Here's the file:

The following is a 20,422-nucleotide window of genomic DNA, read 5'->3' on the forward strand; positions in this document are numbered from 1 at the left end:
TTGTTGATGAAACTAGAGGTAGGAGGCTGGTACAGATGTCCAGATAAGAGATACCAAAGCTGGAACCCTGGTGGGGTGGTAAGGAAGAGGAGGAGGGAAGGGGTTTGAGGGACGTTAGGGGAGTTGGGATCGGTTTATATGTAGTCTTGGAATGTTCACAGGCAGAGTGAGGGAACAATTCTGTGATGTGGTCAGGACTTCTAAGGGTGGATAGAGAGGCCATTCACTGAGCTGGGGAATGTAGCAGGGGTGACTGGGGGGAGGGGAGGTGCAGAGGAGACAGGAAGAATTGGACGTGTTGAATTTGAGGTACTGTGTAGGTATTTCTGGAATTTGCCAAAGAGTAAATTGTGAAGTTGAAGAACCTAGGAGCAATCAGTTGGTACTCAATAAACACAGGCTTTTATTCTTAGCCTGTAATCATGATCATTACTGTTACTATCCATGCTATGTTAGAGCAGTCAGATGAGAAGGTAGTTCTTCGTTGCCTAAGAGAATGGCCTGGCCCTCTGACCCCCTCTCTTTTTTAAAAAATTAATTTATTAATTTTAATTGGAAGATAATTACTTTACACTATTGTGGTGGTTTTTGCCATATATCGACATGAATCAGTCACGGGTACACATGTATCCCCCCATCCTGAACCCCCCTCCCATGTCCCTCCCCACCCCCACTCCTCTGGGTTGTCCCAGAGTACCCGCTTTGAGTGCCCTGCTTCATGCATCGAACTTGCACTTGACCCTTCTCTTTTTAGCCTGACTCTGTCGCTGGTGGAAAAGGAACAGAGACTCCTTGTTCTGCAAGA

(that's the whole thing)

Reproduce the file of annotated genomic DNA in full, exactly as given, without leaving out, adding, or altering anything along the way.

The following is a 20,422-nucleotide window of genomic DNA, read 5'->3' on the forward strand; positions in this document are numbered from 1 at the left end:
TTGTTGATGAAACTAGAGGTAGGAGGCTGGTACAGATGTCCAGATAAGAGATACCAAAGCTGGAACCCTGGTGGGGTGGTAAGGAAGAGGAGGAGGGAAGGGGTTTGAGGGACGTTAGGGGAGTTGGGATCGGTTTATATGTAGTCTTGGAATGTTCACAGGCAGAGTGAGGGAACAATTCTGTGATGTGGTCAGGACTTCTAAGGGTGGATAGAGAGGCCATTCACTGAGCTGGGGAATGTAGCAGGGGTGACTGGGGGGAGGGGAGGTGCAGAGGAGACAGGAAGAATTGGACGTGTTGAATTTGAGGTACTGTGTAGGTATTTCTGGAATTTGCCAAAGAGTAAATTGTGAAGTTGAAGAACCTAGGAGCAATCAGTTGGTACTCAATAAACACAGGCTTTTATTCTTAGCCTGTAATCATGATCATTACTGTTACTATCCATGCTATGTTAGAGCAGTCAGATGAGAAGGTAGTTCTTCGTTGCCTAAGAGAATGGCCTGGCCCTCTGACCCCCTCTCTTTTTTAAAAAATTAATTTATTAATTTTAATTGGAAGATAATTACTTTACACTATTGTGGTGGTTTTTGCCATATATCGACATGAATCAGTCACGGGTACACATGTATCCCCCCATCCTGAACCCCCCTCCCATGTCCCTCCCCACCCCCACTCCTCTGGGTTGTCCCAGAGTACCCGCTTTGAGTGCCCTGCTTCATGCATCGAACTTGCACTTGACCCTTCTCTTTTTAGCCTGACTCTGTCGCTGGTGGAAAAGGAACAGAGACTCCTTGTTCTGCAAGA